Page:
Education and Wishful Thinking
The article by Charles Murray, discussed in a Note and Comment with a measure of disapprobation, raises awkward questions that need to be faced and which rarely are. The problem is that liberal-minded people, and I am one such, are not immune from falling into the trap of believing what we wish to be true rather than that which is true.
Let me first digress to tell a story. Almost twenty years ago, a senior colleague of mine became quite well-known for
writing highly regarded books on relativity and quantum mechanics (the `Uncle Albert’ series) that were targeted at
young teenagers. He gave our (physics) department a talk on the research that he did in preparation for writing
these books. It included getting down on the floor amongst children at the local public library, the better to
understand what appealed to them. More relevant to my present point, he also did research into the
current state of research into Piaget’s theories of cognitive development. In particular, he cited the then recent work by
Shayer and Adey which showed that Piaget’s series of transitions did indeed seem to occur in the order found by Piaget.
However, Piaget had studied small groups and had failed to pick up the fact that the final transition (effectively that to
abstract thought, the one that is essential to understanding multi-parameter or multi-causal systems) is undergone
by no more than 20 percent of the population.
I clearly remember how shocked some members of the audience at the talk were. The belief that we can teach
science, at least at foundation level, to `anyone’ if only we learned to teach it properly, has been deeply held by
many in our institution. Indeed, it is closely linked to the ethos of our founders. And yes, what Shayer and Adey
claimed, has deeply political consequences, especially in a climate where the word `elitism’, its vague and mutually
contradictory meanings notwithstanding, has become a fearful political weapon. However, for many of us who had
spent many years teaching physics to a wide range of students, it made everything fall into place. It is hard to escape
the biological fact that many students simply do not have the mental templates on which the understanding, which
we strive to impart, can fit.
What Shayer and Adey said seemed to fit with our experience, but that does not prove they were correct.
Were they? I spent some time in the library trying to see what had come out in the wash over nearly
two decades. One of the two authors (I forget which) had spent the intervening period trying to devise ways in which
special coaching could get students to make the jump. The results seemed to be very marginal. This is a matter
which desperately needs an agreed consensus – so much educational policy rests, or at least should rest, upon
it. Maybe there already is such a consensus, but I have not heard it; but then it is far outside my field of expertise.
I suspect that politics does not help.
In the meantime, in the UK, we have a school curriculum that, at lower levels at least, is tailored to getting
as many as possible of the 80 percent though a monkey-see monkey-do test. One teacher has characterised the
curriculum as training in not thinking. Many students will, at 16, pass `GCSE science’ and still have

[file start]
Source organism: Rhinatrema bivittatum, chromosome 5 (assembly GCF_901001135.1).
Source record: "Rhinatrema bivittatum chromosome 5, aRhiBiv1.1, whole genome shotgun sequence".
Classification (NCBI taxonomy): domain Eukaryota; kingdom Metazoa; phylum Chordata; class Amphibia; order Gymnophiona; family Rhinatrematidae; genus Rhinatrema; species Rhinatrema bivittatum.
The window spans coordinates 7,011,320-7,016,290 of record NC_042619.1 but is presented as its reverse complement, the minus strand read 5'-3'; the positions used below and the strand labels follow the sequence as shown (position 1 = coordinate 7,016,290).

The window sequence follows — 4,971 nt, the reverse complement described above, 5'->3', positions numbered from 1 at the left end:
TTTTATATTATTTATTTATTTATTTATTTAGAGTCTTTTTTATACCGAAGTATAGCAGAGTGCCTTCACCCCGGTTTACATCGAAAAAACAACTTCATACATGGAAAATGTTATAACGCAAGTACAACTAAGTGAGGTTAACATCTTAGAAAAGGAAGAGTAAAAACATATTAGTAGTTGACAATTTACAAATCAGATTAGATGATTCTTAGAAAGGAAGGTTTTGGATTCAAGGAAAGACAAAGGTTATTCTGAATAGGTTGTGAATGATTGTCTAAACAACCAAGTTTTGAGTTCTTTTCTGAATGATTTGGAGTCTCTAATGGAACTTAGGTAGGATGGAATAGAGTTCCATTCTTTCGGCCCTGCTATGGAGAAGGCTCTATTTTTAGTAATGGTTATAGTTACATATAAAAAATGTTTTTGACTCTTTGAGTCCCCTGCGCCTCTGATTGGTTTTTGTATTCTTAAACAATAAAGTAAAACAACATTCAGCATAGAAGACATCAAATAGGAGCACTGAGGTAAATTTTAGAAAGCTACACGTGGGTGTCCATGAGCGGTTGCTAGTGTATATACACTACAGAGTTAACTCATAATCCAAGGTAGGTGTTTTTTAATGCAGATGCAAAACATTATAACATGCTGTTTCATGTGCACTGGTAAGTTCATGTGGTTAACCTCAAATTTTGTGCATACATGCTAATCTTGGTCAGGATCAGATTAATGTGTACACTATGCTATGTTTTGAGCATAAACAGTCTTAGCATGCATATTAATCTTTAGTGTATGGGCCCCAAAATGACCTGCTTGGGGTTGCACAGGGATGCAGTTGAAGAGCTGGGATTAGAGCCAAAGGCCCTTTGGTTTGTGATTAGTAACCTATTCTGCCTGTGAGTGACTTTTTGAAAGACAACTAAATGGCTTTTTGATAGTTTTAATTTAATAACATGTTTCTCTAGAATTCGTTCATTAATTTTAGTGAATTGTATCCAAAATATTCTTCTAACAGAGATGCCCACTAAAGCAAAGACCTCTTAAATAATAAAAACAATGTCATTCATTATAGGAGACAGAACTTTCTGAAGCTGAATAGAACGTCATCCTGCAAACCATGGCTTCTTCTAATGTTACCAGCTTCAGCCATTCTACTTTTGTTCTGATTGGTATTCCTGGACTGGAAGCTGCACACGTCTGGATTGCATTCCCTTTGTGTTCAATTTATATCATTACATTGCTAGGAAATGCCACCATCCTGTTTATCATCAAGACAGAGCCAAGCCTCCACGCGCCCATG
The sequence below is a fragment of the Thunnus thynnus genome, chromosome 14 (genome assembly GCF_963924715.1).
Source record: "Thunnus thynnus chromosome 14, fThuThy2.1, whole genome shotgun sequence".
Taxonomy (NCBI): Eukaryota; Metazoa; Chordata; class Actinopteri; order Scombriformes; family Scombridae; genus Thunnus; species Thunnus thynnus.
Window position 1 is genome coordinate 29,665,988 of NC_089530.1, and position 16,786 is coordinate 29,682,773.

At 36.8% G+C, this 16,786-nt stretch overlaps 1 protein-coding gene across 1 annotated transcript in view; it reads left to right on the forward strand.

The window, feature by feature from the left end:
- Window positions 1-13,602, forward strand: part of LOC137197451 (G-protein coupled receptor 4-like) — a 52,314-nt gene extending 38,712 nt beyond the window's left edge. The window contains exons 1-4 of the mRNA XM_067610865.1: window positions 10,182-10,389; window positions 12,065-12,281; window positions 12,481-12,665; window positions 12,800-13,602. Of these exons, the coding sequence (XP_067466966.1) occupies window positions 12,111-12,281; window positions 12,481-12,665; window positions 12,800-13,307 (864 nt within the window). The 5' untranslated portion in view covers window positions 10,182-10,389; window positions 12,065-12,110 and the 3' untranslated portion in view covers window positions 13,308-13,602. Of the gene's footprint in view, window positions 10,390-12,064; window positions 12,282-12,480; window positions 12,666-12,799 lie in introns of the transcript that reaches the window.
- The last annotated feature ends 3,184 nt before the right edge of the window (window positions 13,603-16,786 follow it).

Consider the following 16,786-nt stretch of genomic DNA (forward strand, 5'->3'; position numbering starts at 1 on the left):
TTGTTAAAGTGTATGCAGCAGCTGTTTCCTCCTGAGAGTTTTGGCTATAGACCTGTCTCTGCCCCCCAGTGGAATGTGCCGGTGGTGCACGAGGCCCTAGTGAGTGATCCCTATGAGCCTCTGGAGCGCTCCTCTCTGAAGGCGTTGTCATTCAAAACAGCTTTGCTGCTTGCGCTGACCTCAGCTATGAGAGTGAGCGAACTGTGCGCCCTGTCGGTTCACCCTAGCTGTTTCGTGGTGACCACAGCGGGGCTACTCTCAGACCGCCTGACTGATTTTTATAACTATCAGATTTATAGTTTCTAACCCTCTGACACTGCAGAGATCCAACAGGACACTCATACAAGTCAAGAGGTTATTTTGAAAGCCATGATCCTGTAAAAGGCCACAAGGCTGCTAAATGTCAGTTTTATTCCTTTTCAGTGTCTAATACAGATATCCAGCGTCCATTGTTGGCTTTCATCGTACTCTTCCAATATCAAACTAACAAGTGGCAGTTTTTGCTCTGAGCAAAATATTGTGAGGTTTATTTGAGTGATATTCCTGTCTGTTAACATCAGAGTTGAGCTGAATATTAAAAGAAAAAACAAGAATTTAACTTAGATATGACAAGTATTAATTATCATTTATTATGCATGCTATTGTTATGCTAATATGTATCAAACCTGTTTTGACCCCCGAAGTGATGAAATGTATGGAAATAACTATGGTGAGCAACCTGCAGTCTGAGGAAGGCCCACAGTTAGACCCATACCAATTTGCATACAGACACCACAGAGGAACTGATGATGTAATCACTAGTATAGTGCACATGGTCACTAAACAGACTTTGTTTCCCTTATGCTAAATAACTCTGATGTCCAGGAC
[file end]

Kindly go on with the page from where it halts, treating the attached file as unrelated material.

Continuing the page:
an understanding of the world so remote from reality that they are suckers for every form of snake oil. Can we face
the fact that this might always be so? In the USA there are special breadth requirement science courses at college level,
and my small experience at coaching students for such a course suggests that not much is gained. There are no
courses of this kind in UK universities. In UK secondary schools there are not, at pre-17 year levels, what Piaget’s
biology seems to make essential: parallel science courses requiring different cognitive levels. I don’t expect soon
to see the required courage from the educational authorities, although it was just this morning that one privately
agreed with me that such was needed.
I often feel that I can tell from listening to someone speak whether that person is in the 20 percent or the 80 percent.
I do believe, in all seriousness, that we (the UK) got into the Iraq war through having a leader who got a good degree in
spite of being in the 80 percent that are not strong on multi-causal situations.
So, you see, I don’t think that Charles Murray was completely wrong in everything he said, which, I thought, was far
more than an attack on pointy headed intellectuals. I can well see that the issue I have raised, is just one corner of
the huge one of how to assimilate Nature’s capricious distribution of abilities in a democratic and egalitarian society.
The specific `elitism’ issue that has been prompted by the recent US election is just another aspect of it. There are
many others: I was first jolted into an awareness of the issue when, in 1966, some professor of music claimed that
Beatles’ songs were as good as Schubert’s, something I went along with for a couple of days, until I next listened to
Schubert. The depth of the problem is signalled by the fury that can be aroused when I state my views on this
among young people. Is it too much to hope that an examination of these issues will cease to be a victim of crossfire
in the left-right war?
Raymond Mackintosh is Emeritus Professor of Physics at the Open University.